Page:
South Africa

Presidents's speech offers opportunities for localisation

JOHANNESBURG – The State of the Nation Address (Sona) had its controversial moments, including the content of the speech, which many people found disappointing. 

However, we believe that it contains a multitude of opportunities for increased localisation, re-industrialisation and local procurement that speak to our work. 

The president put an emphasis on social compacts and the importance of the government and business working together to grow our economy and create jobs. The government alone cannot provide the jobs required to remediate current levels of unemployment, where 1.2 million young people alone enter the labour market each year.

Here are some of the areas mentioned in the president's speech where we see great potential for local procurement and the resultant job creation: 

With renewable energy projects come green economy opportunities. As we lose many traditional jobs and skills, this sector is set to become a growth area for new and exciting positions. Similarly, the digital economy is set to grow, providing jobs whose descriptions have still not been written. 

To support these sectors, a brand-new University of Science & Innovation is set to be built in Ekurhuleni. This, along with the construction of 9 new TVET colleges and a Crime Detection University in Hammanskraal, all offer courses for graduates who will be trained for a new jobs landscape.

But not only will these institutions train new job market entrants, the education sector as a procurer of furniture offers an enormous opportunity for local manufacturers. We have previously engaged a number of private educational institutions and groups and challenged them to make local procurement a priority. 

So while we celebrate the creation of these new tertiary institutions, we celebrate the potential they represent for massive local procurement (think desks, chairs, office furniture, shelving, storage cupboards, etc). 

The construction of student accommodation was another of the projects mentioned by the president and these units will all require bathrooms (Lixil taps and sanitary wear), tiling (Italtile), cupboards and carpentry (PG Bison) and so can be entirely constructed and furbished with Proudly South African member companies’ manufactured items, as these companies have been vetted and we can vouch for their high quality local content.

Student housing and job creation – two birds with one stone.

Along with educational establishments, during 2019 we challenged financial institutions to look at their supply chains and to increase local procurement, and so for Proudly SA, the establishment of a State Bank represents an opportunity to furnish and equip offices and premises with locally manufactured items, as well as a new banking service for South Africans.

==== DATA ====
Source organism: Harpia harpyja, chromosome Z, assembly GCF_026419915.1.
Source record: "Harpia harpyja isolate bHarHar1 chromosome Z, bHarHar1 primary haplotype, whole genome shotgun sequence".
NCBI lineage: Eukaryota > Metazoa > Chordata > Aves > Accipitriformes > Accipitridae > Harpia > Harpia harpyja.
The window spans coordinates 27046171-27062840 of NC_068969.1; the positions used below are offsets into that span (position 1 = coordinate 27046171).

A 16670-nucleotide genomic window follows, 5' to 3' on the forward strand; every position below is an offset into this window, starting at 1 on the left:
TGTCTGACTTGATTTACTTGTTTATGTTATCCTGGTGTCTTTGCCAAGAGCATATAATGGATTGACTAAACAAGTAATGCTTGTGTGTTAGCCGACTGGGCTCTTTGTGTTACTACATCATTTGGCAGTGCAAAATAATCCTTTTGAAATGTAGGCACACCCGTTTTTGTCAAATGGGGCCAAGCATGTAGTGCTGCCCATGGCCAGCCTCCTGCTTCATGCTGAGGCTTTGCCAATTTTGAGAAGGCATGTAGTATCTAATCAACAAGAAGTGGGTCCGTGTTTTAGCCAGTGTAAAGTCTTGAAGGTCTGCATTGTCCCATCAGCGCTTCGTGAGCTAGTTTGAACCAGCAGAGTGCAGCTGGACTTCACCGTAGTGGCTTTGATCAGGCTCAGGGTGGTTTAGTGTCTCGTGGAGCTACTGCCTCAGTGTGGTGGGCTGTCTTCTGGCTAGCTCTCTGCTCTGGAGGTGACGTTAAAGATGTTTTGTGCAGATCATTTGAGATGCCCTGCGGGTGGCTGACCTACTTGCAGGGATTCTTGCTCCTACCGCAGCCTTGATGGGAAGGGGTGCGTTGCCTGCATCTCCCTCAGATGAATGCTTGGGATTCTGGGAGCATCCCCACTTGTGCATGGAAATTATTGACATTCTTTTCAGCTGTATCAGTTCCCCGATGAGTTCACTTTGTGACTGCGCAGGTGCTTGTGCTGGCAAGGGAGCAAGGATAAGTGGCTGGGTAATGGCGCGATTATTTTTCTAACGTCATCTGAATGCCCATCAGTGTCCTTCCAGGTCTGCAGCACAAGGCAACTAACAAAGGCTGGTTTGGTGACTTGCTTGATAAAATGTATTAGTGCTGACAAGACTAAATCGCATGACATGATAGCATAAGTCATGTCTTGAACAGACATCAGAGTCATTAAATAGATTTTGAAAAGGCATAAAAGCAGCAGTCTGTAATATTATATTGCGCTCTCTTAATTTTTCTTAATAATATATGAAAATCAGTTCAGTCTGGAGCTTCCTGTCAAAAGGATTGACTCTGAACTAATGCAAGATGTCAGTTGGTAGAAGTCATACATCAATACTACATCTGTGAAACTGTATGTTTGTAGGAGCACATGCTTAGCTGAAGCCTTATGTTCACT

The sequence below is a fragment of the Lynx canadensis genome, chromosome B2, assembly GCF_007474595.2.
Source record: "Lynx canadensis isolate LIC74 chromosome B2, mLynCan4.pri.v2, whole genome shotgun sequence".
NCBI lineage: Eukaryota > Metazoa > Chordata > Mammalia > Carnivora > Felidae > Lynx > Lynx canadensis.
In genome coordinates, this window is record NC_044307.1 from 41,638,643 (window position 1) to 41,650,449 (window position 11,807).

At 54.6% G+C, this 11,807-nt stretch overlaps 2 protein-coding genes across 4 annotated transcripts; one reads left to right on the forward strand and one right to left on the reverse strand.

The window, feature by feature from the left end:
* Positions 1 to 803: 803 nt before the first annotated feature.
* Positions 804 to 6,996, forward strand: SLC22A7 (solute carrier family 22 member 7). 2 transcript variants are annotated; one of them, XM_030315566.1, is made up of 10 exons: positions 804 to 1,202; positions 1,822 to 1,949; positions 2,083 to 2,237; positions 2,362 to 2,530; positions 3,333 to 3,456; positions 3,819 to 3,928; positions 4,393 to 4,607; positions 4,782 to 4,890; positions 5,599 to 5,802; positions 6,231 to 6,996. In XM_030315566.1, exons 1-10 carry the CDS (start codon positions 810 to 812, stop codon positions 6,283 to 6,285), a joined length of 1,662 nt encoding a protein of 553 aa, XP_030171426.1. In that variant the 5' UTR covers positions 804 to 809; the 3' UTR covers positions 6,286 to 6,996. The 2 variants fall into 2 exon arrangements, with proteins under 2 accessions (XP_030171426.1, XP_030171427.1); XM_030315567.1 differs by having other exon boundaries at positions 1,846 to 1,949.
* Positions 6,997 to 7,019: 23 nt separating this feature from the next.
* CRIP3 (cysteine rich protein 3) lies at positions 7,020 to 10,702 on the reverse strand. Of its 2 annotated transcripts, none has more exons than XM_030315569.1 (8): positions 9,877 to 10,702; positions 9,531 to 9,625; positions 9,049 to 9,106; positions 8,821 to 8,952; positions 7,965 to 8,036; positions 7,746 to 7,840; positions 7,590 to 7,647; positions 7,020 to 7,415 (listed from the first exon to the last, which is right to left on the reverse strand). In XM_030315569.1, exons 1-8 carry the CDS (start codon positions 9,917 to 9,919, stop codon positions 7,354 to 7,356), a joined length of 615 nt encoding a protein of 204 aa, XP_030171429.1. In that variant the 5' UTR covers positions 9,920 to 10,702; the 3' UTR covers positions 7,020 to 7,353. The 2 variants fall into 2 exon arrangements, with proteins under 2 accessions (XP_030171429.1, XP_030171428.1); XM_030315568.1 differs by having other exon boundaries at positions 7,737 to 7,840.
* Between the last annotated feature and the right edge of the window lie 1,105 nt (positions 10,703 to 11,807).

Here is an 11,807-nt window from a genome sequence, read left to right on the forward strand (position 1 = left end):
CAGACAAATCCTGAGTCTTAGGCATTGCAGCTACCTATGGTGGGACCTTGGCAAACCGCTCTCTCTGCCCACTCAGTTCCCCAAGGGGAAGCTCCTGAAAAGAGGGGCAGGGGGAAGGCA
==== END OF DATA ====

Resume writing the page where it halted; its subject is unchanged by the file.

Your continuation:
Crime prevention was part of the Sona and we heard that there were 5 000 SAPS graduates last year and a further 7 000 recruits this year. That's a lot of boots on the ground. 

For some, this is a figure of speech, but for us it means boots in the literal sense, and uniforms, all of which can be procured from local clothing, textile and footwear manufacturers. 

Big infrastructure projects that featured in the Sona included the refurbishment of Prasa stations, parkways and signalling, port installations as well as and work on the rural road network. 

Much of the materials and even some of the machinery for these can be procured from local manufacturers. 

All of these projects pale in significance next to the ambitious creation of a new city in Lanseria, which will be home for up to 500 000 people in the next decade. 

Imagine all the raw materials, fixtures, fittings – the list is endless of items that will go into the “end product” which represent thousands of jobs for the duration of the construction and finishing phases.

And to assist small, upcoming entrepreneurs, many of whom will be the suppliers of all or at least many of the items we have mentioned, there are many initiatives that will assist to capacitate them to meet these exciting challenges. These include the Biz Portal platform which is already making registering a company quicker and easier, support of youth entrepreneurship and a youth employment intervention, the SheTradesZA project to develop more women owned enterprises, among others.

Sectoral Master Plans that have been driven by the relevant sector desks in the dti have been formulated or are being formulated currently to boost job sustainability and new job creation in the poultry (saving 54 000 jobs), clothing and textile (creating 121 000 new jobs over 10 years), sugar, steel and automotive industries. 

And finally, the African Continental Free Trade Area will be introduced this year and is very exciting for more established businesses who are export ready. But that is the subject for an entire column of its own.

If we look into the Sona and find the good in it, we can see many projects that drive local procurement and job creation and job retention in this tough economic climate. 

For us, it presents multiple opportunities that can be turned into positivity, especially if procurement decision makers put South Africa first. Selaelo Selota’s hit song entitled Village Chant is very relevant for us given the continued loss of jobs. The South African village has a collective responsibility to contribute and to chant “buy local to create jobs”.

Eustace Mashimbye is the chief executive of Proudly SA.